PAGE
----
“What we are concerned about is the militarization of the trains,” he said. “Armed private security personnel are sent on trains to prevent the theft of fuel. It is only by luck that no one has been injured, but shots have been fired.”
One such shot took place at a train facility this December in Kawolo.
“They may have been told in their training that our workers are their enemies,” said Byemaro. “They are not disciplined with their weapons.”
Another shot was fired in Tororo in October, an important junction where trains coming from Kenya divert to the northern and western regions of Uganda.
In April, Tororo’s residents near the railway were being relocated due to the redevelopment of the old British colonial-era infrastructure. Worried of being displaced with no compensation — as is often the case when multinational companies grab land in Uganda — they voiced their concerns to the national media.
Recently, those relocated in Tororo received compensation and have built better homes than their previous residences. This was a rare victory of its kind in Uganda, where the facade of development is often used for land grabbing and natural resource theft.
The ‘Lunatic Express’
The history of Uganda’s railroad project, forced upon indigenous people without their consent, was fraught with hardship and devastation from the start.
Lions would pull workers out of trains and maul them to death — most notoriously in Tsavo, where at least 28 people were killed by just two lions in 1898. Diseases and anger from tribes residing on the land complicated matters all the more.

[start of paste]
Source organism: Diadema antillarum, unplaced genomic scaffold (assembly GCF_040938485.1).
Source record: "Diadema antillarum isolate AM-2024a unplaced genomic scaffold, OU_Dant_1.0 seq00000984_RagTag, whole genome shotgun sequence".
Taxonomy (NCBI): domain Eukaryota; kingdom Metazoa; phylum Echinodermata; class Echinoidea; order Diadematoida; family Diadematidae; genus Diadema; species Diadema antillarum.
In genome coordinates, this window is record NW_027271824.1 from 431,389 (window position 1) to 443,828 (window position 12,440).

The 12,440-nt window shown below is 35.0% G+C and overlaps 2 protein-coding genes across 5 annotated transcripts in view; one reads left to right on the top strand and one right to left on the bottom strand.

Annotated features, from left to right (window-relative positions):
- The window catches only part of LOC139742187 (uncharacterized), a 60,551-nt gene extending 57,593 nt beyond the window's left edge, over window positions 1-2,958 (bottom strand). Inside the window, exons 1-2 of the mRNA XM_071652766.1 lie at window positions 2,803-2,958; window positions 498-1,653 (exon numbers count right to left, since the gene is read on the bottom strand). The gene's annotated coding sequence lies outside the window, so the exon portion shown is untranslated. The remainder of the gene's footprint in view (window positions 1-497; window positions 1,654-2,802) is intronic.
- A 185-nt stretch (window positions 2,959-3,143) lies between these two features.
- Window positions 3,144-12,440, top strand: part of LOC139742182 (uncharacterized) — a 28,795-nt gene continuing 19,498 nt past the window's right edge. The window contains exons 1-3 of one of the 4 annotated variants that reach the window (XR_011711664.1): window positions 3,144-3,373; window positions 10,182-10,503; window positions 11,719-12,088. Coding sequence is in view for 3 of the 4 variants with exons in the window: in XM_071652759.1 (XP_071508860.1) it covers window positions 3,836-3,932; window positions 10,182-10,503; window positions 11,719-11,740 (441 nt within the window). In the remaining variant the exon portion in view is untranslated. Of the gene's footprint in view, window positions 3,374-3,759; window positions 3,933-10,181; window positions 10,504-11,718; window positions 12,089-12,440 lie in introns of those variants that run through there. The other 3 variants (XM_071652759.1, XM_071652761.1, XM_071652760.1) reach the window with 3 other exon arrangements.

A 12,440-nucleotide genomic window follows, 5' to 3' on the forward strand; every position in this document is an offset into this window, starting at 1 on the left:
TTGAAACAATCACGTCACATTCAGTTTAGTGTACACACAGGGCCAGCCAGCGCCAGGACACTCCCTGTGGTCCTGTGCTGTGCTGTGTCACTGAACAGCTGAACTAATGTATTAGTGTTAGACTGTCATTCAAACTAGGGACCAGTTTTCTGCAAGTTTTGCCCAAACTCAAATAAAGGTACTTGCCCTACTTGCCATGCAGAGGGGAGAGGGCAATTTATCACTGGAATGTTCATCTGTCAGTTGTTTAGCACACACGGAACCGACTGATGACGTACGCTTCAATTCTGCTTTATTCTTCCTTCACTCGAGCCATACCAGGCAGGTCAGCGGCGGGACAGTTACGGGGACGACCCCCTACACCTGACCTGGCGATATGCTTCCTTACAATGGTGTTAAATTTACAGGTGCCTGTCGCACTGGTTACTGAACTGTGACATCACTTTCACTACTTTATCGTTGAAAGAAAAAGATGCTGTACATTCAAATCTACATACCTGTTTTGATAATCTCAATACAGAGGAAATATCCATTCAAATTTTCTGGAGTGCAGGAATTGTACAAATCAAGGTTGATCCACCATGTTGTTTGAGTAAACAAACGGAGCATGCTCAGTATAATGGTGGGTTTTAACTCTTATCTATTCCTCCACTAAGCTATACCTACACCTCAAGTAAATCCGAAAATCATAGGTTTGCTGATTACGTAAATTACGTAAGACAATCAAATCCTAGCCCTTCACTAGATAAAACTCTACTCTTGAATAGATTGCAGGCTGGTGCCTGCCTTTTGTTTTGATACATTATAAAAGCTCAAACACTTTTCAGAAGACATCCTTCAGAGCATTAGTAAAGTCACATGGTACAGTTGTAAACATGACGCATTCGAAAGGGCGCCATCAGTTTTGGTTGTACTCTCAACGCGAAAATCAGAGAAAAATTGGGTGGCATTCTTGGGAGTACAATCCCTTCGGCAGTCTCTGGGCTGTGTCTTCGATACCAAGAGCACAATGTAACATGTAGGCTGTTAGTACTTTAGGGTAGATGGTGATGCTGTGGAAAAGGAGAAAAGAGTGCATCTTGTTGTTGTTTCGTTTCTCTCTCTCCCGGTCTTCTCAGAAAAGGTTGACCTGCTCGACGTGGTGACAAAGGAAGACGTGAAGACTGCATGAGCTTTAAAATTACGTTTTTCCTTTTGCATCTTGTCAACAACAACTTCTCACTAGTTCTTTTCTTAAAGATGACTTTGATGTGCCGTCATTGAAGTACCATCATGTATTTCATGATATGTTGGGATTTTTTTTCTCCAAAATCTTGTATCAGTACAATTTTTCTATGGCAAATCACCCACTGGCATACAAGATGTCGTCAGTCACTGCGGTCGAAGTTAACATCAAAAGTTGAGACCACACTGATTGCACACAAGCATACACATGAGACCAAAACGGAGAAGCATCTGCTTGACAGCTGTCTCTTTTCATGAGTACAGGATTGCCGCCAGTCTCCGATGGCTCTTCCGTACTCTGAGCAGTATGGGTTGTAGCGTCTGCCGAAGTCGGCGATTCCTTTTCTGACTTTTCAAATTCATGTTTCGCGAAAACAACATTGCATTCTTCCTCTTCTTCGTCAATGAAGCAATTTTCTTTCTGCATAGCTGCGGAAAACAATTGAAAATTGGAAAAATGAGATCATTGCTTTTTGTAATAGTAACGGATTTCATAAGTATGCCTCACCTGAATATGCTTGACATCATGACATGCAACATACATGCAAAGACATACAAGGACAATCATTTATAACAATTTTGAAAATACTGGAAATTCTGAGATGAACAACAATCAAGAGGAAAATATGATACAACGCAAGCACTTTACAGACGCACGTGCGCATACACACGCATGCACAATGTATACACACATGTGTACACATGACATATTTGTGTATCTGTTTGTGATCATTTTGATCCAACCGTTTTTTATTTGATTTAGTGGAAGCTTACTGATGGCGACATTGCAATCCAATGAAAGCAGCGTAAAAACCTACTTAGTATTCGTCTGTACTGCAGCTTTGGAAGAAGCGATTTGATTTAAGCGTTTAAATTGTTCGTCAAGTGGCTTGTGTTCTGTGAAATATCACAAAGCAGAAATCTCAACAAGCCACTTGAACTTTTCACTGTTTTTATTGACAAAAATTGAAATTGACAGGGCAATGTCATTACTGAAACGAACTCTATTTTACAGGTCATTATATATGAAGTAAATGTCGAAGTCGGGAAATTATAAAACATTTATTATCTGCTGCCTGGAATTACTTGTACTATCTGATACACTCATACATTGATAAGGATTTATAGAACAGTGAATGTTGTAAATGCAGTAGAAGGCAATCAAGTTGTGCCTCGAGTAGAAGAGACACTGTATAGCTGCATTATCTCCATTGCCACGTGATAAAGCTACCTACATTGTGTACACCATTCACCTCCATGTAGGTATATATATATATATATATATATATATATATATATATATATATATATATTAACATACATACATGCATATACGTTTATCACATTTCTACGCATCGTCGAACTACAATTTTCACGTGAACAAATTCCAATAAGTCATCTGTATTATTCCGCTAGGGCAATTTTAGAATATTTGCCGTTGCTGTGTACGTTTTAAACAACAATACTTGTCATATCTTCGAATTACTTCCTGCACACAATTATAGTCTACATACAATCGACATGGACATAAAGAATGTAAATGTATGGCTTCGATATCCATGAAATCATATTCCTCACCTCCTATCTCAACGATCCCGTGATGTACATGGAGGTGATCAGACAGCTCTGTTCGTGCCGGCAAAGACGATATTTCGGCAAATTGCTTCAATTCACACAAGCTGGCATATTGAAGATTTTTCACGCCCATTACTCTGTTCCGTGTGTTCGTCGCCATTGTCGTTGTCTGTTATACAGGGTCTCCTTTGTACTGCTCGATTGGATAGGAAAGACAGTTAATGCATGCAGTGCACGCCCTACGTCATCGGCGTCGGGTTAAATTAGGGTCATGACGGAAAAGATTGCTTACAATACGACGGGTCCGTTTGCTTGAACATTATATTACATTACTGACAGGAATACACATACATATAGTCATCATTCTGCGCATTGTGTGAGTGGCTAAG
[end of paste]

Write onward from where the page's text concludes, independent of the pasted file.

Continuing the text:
Following a 1895 abduction and probable rape of two Maasai girls, the nomadic Maasai, equipped with proud and skilled warriors, staged an attack on a caravan of railroad workers in Kedong Valley — then in the Uganda protectorate, but now considered a part of Kenya. Five hundred were killed (most of them Kikuyu), prompting Englishman Andrew Dick to fight back with his rifle before being killed by Maasai spears.
These kinds of stories inclined American author Charles Miller to dub the Uganda Railway the “Lunatic Express” in a 1971 book on the subject.
Although the iron snake has been largely dormant in recent years, its resurgence seems all the more likely. The bigger question is whether the railway will prove to be a benefit for all — as in the case of Tororo, home to a number of happily relocated residents and an improved transportation infrastructure — or just the privileged, wealthy few.
The railway workers, fresh off their recent victory, will no doubt be pushing for the former, and keeping strikes and similar sanctions close at hand.